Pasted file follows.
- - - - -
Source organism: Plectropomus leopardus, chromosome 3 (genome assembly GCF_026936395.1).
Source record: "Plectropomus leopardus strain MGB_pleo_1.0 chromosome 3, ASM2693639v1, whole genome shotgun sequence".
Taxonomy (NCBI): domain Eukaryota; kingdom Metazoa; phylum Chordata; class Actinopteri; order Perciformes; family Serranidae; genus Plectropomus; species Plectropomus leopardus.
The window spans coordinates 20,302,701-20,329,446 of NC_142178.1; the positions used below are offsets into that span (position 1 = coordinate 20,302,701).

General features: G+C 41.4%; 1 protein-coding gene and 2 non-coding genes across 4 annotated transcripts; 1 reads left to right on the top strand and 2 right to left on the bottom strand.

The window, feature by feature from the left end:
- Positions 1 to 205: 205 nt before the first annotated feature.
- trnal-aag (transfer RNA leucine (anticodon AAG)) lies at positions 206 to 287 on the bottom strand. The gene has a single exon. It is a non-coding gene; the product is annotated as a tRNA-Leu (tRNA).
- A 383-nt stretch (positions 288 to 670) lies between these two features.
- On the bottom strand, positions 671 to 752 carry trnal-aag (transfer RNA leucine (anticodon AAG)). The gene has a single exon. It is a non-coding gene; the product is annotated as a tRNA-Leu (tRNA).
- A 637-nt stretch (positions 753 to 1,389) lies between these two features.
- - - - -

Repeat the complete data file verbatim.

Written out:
Source organism: Plectropomus leopardus, chromosome 3 (genome assembly GCF_026936395.1).
Source record: "Plectropomus leopardus strain MGB_pleo_1.0 chromosome 3, ASM2693639v1, whole genome shotgun sequence".
Taxonomy (NCBI): domain Eukaryota; kingdom Metazoa; phylum Chordata; class Actinopteri; order Perciformes; family Serranidae; genus Plectropomus; species Plectropomus leopardus.
The window spans coordinates 20,302,701-20,329,446 of NC_142178.1; the positions used below are offsets into that span (position 1 = coordinate 20,302,701).

General features: G+C 41.4%; 1 protein-coding gene and 2 non-coding genes across 4 annotated transcripts; 1 reads left to right on the top strand and 2 right to left on the bottom strand.

The window, feature by feature from the left end:
- Positions 1 to 205: 205 nt before the first annotated feature.
- trnal-aag (transfer RNA leucine (anticodon AAG)) lies at positions 206 to 287 on the bottom strand. The gene has a single exon. It is a non-coding gene; the product is annotated as a tRNA-Leu (tRNA).
- A 383-nt stretch (positions 288 to 670) lies between these two features.
- On the bottom strand, positions 671 to 752 carry trnal-aag (transfer RNA leucine (anticodon AAG)). The gene has a single exon. It is a non-coding gene; the product is annotated as a tRNA-Leu (tRNA).
- A 637-nt stretch (positions 753 to 1,389) lies between these two features.